As I contemplate upgrading my camera – it’s been more than 5 years, an eternity in contemporary photography – I was thinking about my first DSLR and the quality of images that it produced.
I owned a Konica-Minolta 7D, which had the Sony 6.1 MP CCD sensor in it. I’m thinking of replacing my venerable a900,but I’m sure whatever I decide something newer with more resolution will come along shortly thereafter. Even though I love the color that the 24Mp Exmor gives in the 900 and the almost film-like quality of the images (it does remind me of Kodachrome), there was something about that CCD imager that I have never been able to replicate.
It’s interesting that I’m nostalgic about a digital camera. This is usually reserved for film aficionados, not contemporary digital cameras. And yet there is something – less refinement perhaps, or a certain grittiness – that shares those feelings that folks have about film.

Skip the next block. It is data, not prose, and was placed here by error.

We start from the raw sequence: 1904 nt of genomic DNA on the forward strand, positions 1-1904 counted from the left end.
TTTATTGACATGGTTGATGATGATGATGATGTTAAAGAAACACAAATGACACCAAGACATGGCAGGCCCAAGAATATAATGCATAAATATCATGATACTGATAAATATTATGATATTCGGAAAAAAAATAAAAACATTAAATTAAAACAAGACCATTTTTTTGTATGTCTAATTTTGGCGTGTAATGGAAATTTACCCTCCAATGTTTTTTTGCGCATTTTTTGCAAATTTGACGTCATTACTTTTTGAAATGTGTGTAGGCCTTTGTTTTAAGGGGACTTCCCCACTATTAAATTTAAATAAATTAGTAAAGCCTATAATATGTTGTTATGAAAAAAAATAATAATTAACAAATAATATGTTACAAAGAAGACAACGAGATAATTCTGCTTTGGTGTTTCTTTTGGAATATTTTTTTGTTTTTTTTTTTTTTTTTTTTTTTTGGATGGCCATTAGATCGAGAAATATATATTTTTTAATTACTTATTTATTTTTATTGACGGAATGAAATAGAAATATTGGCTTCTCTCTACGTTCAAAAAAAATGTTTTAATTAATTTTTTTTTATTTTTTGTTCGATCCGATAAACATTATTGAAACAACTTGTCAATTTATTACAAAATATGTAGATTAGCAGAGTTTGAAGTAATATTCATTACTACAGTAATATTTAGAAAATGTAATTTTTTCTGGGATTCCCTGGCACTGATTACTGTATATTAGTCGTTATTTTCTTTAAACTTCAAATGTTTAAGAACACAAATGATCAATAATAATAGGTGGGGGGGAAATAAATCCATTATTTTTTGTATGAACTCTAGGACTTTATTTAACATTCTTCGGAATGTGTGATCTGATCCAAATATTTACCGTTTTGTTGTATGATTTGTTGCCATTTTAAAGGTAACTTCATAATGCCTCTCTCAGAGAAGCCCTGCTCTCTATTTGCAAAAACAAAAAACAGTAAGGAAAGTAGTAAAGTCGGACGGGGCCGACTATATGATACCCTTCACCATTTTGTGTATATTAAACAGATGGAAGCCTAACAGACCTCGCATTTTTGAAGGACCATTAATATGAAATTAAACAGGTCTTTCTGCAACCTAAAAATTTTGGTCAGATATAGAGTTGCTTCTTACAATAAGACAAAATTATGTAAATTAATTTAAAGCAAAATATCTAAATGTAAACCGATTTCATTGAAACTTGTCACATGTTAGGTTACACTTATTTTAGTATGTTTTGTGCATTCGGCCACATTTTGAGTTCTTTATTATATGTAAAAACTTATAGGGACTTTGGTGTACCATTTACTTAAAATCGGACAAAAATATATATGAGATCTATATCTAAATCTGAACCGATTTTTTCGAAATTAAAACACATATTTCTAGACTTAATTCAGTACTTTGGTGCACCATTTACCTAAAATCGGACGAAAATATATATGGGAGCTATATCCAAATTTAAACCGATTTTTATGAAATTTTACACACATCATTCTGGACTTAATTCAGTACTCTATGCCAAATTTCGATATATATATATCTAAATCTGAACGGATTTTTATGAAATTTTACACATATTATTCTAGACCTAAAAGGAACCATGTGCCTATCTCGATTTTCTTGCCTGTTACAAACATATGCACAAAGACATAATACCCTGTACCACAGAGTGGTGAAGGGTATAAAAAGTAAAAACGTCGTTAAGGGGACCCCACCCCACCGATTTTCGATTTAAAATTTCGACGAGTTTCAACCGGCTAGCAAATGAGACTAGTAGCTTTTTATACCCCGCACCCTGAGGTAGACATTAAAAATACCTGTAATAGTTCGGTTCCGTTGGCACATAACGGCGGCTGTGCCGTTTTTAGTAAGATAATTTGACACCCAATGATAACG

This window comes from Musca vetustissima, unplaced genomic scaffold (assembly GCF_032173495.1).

This image in particular of the Jacksonville Beach Pier and surfers shows an out-of-camera coloring unique to that sensor:
And it reminds me that, in the mad dash for resolution, I’ve seen posters made from that sensor (it was used in many cameras, including the Nikon D50, D70, as well as a Pentax).
While it may be important from a competitive standpoint (as well as artistic), it is yet another reminder that it is the image – not how it was produced – that is important.